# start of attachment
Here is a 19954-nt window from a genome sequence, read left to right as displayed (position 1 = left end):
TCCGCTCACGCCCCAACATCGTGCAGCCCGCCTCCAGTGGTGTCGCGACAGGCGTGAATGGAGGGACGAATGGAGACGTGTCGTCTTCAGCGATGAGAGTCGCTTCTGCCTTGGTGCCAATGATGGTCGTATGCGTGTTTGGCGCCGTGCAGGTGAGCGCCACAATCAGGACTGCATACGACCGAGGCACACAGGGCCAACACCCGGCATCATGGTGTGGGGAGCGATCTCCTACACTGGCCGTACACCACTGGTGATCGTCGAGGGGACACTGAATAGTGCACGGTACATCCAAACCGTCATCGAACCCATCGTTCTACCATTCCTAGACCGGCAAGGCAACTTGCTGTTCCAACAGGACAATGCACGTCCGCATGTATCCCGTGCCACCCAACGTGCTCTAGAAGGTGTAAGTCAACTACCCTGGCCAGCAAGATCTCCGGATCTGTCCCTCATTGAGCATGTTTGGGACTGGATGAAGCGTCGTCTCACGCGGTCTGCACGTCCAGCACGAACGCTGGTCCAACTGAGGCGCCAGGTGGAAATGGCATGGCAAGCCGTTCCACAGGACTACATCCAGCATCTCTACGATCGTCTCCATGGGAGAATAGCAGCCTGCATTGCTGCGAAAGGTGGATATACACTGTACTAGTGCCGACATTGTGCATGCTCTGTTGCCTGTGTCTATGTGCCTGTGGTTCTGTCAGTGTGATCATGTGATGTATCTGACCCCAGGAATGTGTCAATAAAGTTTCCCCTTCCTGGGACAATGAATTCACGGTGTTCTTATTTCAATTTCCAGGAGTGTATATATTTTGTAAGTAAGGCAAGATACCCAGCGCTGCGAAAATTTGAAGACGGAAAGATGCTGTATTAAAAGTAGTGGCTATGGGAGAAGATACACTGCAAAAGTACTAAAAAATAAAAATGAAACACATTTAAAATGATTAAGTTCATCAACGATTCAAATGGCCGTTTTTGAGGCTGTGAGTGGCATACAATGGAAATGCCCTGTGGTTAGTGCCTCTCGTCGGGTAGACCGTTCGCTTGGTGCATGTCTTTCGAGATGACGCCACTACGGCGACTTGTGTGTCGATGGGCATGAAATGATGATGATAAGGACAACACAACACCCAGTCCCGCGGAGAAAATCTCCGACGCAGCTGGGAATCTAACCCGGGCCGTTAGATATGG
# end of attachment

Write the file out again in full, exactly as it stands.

Here is a 19954-nt window from a genome sequence, read left to right as displayed (position 1 = left end):
TCCGCTCACGCCCCAACATCGTGCAGCCCGCCTCCAGTGGTGTCGCGACAGGCGTGAATGGAGGGACGAATGGAGACGTGTCGTCTTCAGCGATGAGAGTCGCTTCTGCCTTGGTGCCAATGATGGTCGTATGCGTGTTTGGCGCCGTGCAGGTGAGCGCCACAATCAGGACTGCATACGACCGAGGCACACAGGGCCAACACCCGGCATCATGGTGTGGGGAGCGATCTCCTACACTGGCCGTACACCACTGGTGATCGTCGAGGGGACACTGAATAGTGCACGGTACATCCAAACCGTCATCGAACCCATCGTTCTACCATTCCTAGACCGGCAAGGCAACTTGCTGTTCCAACAGGACAATGCACGTCCGCATGTATCCCGTGCCACCCAACGTGCTCTAGAAGGTGTAAGTCAACTACCCTGGCCAGCAAGATCTCCGGATCTGTCCCTCATTGAGCATGTTTGGGACTGGATGAAGCGTCGTCTCACGCGGTCTGCACGTCCAGCACGAACGCTGGTCCAACTGAGGCGCCAGGTGGAAATGGCATGGCAAGCCGTTCCACAGGACTACATCCAGCATCTCTACGATCGTCTCCATGGGAGAATAGCAGCCTGCATTGCTGCGAAAGGTGGATATACACTGTACTAGTGCCGACATTGTGCATGCTCTGTTGCCTGTGTCTATGTGCCTGTGGTTCTGTCAGTGTGATCATGTGATGTATCTGACCCCAGGAATGTGTCAATAAAGTTTCCCCTTCCTGGGACAATGAATTCACGGTGTTCTTATTTCAATTTCCAGGAGTGTATATATTTTGTAAGTAAGGCAAGATACCCAGCGCTGCGAAAATTTGAAGACGGAAAGATGCTGTATTAAAAGTAGTGGCTATGGGAGAAGATACACTGCAAAAGTACTAAAAAATAAAAATGAAACACATTTAAAATGATTAAGTTCATCAACGATTCAAATGGCCGTTTTTGAGGCTGTGAGTGGCATACAATGGAAATGCCCTGTGGTTAGTGCCTCTCGTCGGGTAGACCGTTCGCTTGGTGCATGTCTTTCGAGATGACGCCACTACGGCGACTTGTGTGTCGATGGGCATGAAATGATGATGATAAGGACAACACAACACCCAGTCCCGCGGAGAAAATCTCCGACGCAGCTGGGAATCTAACCCGGGCCGTTAGATATGG